19 August 2013

With Great Power…

Friday morning at Games on Demand, I’m sorting dice out for a round of Hollowpoint and my first two players sit down.  They’re a couple, looking fresh and well rested.  There’s a Star Wars T-shirt involved. I give them my great big GM grin and say “Hi! Here for Hollowpoint?” 

“We sure are,” one of them says.

“We’ve never done this before,”  the other one says.

“Never played Hollowpoint?”  Most of my players have never played Hollowpoint, although some of them have read the book; occasionally a whole table or most of a table has read the book and that is what led yesterday to a demand to “Play it straight, like maybe Cold War era?”  and some frantic Wikipedia searching before running an impromptu setting of Berlin: 1988 in which the E Street Band was rescued from the Russians.

( I love my players very much for bearing with me when I did not know off the top of my head that a Sig Sauer was a Swiss gun and entirely inappropriate for the KGB, and thank you to the substitution of a Makarov.  You are what makes this game worth running. )

“We’ve never played an RPG at all,” he says.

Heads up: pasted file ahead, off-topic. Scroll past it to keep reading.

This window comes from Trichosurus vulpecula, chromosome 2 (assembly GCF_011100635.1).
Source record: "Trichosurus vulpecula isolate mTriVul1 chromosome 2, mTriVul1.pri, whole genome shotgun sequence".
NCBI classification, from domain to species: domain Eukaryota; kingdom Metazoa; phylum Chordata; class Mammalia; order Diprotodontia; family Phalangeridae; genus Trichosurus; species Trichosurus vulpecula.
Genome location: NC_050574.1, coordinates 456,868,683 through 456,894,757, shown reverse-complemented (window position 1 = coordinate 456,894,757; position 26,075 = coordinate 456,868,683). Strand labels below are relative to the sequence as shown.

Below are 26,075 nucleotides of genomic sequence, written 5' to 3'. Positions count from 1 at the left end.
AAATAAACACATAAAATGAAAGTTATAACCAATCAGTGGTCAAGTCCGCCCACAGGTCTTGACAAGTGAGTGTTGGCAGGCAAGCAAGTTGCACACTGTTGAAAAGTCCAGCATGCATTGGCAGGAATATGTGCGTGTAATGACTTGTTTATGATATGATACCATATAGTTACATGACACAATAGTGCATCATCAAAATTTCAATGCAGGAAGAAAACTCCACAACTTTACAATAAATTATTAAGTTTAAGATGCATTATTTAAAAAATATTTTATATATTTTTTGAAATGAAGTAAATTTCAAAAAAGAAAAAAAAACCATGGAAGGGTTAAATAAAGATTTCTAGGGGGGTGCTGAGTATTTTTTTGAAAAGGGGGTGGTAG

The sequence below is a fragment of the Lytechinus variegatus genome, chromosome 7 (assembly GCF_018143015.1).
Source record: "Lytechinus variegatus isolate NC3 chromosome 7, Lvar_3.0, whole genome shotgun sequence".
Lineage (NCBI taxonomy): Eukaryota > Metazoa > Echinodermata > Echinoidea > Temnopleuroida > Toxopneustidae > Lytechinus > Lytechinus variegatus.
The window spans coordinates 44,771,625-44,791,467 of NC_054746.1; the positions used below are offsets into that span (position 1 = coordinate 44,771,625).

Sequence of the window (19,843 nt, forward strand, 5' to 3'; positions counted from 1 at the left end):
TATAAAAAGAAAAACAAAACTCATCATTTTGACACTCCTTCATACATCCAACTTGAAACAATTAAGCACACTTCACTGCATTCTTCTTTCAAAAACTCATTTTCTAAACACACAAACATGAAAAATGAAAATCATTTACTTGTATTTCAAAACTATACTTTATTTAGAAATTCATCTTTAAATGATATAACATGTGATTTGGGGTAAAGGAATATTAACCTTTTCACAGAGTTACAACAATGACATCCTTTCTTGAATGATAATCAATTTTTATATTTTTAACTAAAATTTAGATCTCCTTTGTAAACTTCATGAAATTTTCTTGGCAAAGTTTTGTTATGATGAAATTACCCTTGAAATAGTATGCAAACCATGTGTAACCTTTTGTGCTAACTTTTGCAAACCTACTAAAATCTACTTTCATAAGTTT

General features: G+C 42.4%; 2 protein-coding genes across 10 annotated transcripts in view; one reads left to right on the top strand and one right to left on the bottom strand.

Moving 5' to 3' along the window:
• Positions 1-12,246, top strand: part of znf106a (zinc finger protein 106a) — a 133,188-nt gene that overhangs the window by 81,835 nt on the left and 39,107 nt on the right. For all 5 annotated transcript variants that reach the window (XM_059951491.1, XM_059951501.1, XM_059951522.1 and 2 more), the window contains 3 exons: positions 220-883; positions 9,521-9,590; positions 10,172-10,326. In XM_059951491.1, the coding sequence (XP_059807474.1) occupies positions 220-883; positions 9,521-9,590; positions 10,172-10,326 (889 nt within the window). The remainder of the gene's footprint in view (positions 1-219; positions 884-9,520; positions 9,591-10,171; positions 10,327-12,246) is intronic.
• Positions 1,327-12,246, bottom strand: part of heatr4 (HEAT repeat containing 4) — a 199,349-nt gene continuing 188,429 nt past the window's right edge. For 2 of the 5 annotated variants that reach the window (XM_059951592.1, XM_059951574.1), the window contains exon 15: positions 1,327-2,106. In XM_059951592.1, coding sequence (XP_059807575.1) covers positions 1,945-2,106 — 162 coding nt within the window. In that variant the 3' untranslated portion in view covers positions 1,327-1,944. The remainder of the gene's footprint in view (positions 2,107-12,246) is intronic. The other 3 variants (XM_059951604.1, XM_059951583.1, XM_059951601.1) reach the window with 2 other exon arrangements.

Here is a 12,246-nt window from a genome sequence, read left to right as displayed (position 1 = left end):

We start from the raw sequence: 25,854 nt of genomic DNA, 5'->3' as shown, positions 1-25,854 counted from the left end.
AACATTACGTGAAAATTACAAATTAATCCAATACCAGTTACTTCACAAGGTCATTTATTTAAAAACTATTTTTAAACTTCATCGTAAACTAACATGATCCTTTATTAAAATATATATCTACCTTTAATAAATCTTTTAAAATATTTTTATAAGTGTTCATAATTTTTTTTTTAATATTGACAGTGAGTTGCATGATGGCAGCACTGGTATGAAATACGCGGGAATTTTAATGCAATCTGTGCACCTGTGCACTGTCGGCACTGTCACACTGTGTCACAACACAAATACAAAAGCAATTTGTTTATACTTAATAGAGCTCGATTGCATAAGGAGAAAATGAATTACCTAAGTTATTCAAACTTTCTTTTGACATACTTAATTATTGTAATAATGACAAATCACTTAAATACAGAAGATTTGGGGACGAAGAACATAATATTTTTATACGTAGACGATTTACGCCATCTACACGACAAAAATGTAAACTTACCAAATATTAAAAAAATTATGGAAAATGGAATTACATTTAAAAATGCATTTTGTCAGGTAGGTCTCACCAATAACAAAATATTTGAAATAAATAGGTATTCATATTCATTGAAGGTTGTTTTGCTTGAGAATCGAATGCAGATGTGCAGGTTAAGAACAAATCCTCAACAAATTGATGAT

“We’re tabletop virgins,” she says.   They’re both wearing smiles on their faces and they look excited and they are sitting at my Hollowpoint table and inside my mind the Imposter Syndrome reel started running a countdown.  Cue the sound of an LP going in reverse. 

Holy shit these folks are sitting at my table and they’ve never played a roleplaying game before and they want to play Hollowpoint.  What are they going to thinkI almost asked them if they were sure they wanted to start here.  Now.  On Friday morning with me.  On this particular game.  Maybe they should grab a GM who was good at explaining things.

And then I took a deep breath and told the Imposter Syndrome reel to Fuck You.  And what I said was “You’re going to need some dice.  About 5-10 six siders.  I’ve got loaners if you need them.  And a pencil.  Which I also have if you need one.”

They needed dice.  I handed them a couple little boxes of spare dice.  He complimented my dice.  I complimented her shirt.  We made small talk – they’re getting married soon and want to put some geekery in it; my sister in law made edible D6’s for my daughter’s birthday cake out of gummi bears which was awesome – and the table filled up around us.